running into presuppositions

I was running the other day,
engaged in one of the imaginary conversations
I often have while running.

We’ve been talking a lot at church about the pros and cons
of being identified as Baptist in our times.

A friend of mine, in a similar type church, commented,
“If they’re looking for Baptist, they’re not looking for us,
and if they’re looking for us, they’re not looking for Baptist.”

Are we making ourselves hard to find
for the folks out there who would like to find us?
Along with the growing sense that we are, there’s the anger—
less now, actually, at those who have undermined
so much of what was best about the Baptist heritage,
and more at a culture that accepts without question
the superficial soundbyte and the “representative” voice
of the one the popular media has deemed “representative.”

So in my imaginary conversation,
I responded to someone’s reaction
to discovering I’m Baptist by saying,
“If you judge me by your preconceived notions
of what baptists are, then you are
as judgmental as you presume me to be!”

I kind of liked that—smiled the rest of the run!


3 thoughts on “running into presuppositions

  1. I happened to read this post in the waiting room of my doctor’s office yesterday. During the exam, he ran through the usual questions about diet, exercise, sleep habits, stress, then asked me what I have going on in my life that I enjoy. I said “church” and listed all that my faith community means to me, what I receive and what I can give. “Which church?” he asked. Woodbrook, on Stevenson Lane. “What faith?” I hesitated and said baptist, but not the weird kind of baptist. “What’s the weird kind?” I briefly told him about southern baptists, then explained that at Woodbrook, we’re baptist but/and….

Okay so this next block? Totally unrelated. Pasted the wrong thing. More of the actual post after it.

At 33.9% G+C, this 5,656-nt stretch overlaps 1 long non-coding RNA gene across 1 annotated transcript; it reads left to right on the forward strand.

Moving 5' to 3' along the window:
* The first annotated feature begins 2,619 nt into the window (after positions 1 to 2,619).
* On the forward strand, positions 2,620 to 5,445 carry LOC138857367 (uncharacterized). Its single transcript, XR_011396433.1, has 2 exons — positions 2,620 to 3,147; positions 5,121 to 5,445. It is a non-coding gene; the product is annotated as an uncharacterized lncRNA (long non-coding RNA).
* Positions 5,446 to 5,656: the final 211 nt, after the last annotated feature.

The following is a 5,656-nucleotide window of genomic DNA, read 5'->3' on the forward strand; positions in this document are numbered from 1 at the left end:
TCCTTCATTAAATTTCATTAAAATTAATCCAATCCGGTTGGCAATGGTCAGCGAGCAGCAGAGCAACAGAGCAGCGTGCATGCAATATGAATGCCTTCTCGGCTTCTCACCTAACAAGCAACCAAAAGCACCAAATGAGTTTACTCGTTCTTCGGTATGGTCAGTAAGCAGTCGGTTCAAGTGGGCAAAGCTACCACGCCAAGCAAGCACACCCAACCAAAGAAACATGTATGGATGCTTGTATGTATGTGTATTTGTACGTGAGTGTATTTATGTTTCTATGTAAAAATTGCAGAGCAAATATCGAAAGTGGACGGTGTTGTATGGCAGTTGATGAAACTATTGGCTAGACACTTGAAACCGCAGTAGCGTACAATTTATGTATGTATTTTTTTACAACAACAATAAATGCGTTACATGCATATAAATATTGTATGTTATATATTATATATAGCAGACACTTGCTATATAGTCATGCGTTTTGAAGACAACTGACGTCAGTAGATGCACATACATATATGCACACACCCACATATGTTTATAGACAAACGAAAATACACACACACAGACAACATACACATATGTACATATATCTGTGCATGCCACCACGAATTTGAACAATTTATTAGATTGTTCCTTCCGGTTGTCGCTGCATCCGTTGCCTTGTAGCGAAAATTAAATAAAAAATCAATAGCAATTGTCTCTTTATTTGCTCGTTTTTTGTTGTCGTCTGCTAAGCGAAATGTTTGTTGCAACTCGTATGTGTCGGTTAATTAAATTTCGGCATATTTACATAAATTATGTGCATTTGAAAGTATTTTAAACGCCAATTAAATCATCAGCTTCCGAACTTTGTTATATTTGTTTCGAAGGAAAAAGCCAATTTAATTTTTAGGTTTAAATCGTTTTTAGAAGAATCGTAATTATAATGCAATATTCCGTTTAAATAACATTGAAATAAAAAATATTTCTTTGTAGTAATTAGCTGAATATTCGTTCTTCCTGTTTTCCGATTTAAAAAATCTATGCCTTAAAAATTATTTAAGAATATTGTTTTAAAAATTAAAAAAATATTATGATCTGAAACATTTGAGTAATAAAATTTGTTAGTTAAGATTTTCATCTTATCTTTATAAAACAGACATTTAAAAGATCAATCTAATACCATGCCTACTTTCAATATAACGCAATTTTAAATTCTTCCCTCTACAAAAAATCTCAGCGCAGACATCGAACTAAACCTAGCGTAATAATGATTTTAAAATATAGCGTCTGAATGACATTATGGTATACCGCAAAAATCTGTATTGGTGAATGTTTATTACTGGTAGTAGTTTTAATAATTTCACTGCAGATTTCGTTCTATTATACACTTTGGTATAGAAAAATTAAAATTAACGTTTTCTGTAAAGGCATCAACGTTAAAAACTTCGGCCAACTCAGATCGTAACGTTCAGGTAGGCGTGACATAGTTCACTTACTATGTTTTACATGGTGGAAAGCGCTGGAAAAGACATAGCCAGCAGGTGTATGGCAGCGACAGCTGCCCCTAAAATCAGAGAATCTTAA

He then told me this story: When he was in medical school in Washington state, he and some friends walked into a baptist church one Sunday. Five minutes into the service, the preacher got on a rant about rock and roll being of the devil. He and his friends left because “we looked like Chicago” (the rock band). He wondered if the church could have been southern baptist. Perhaps. Sad though, whatever kind of baptist. So I told him that there are baptist churches, like Woodbrook, who genuinely welcome all, even long-haired rock and roll loving doctors. (He wears his hair long in a pony tail down his back). He smiled.

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